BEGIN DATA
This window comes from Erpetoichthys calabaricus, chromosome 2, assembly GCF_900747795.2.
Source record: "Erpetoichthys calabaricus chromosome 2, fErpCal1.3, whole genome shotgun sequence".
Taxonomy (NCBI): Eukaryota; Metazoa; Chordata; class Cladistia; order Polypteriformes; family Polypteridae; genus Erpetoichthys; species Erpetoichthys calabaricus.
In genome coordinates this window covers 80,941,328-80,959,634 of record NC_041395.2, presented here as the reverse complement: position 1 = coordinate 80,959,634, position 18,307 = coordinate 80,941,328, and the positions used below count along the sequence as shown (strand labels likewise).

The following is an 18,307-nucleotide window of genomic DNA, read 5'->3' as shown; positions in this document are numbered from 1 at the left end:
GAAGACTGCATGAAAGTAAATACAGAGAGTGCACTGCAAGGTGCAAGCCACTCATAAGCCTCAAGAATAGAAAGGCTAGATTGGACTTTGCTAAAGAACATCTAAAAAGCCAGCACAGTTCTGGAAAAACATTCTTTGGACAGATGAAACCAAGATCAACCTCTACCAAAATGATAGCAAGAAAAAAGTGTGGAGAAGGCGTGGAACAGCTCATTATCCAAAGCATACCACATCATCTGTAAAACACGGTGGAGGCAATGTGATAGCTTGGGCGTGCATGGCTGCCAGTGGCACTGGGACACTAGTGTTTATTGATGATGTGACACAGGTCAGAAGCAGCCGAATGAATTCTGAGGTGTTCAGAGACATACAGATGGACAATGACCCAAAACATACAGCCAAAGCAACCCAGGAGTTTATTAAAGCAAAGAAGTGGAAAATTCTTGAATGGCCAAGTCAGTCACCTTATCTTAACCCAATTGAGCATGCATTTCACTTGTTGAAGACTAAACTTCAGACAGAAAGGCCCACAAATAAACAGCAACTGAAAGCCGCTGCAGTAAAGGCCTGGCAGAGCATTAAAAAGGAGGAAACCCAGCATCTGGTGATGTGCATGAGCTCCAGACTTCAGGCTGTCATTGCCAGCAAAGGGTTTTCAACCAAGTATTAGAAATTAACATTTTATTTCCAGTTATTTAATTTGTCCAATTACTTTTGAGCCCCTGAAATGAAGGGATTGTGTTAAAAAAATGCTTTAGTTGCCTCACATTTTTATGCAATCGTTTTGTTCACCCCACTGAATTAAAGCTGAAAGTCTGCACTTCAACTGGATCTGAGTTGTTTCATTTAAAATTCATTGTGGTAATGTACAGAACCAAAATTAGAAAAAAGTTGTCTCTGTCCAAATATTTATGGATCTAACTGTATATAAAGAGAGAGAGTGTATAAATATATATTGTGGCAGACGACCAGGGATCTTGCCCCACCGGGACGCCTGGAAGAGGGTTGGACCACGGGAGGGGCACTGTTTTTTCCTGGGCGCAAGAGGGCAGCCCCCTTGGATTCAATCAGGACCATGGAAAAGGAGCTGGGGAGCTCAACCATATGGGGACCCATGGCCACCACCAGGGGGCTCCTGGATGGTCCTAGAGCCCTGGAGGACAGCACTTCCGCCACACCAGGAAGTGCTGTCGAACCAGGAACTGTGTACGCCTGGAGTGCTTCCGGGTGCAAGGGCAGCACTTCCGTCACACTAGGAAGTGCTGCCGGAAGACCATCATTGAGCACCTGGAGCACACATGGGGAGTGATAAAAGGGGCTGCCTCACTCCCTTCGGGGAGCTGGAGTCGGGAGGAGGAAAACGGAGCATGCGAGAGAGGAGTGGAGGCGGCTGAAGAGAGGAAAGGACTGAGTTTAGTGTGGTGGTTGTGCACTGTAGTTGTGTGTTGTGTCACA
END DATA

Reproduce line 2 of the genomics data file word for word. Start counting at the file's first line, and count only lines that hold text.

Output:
Source record: "Erpetoichthys calabaricus chromosome 2, fErpCal1.3, whole genome shotgun sequence".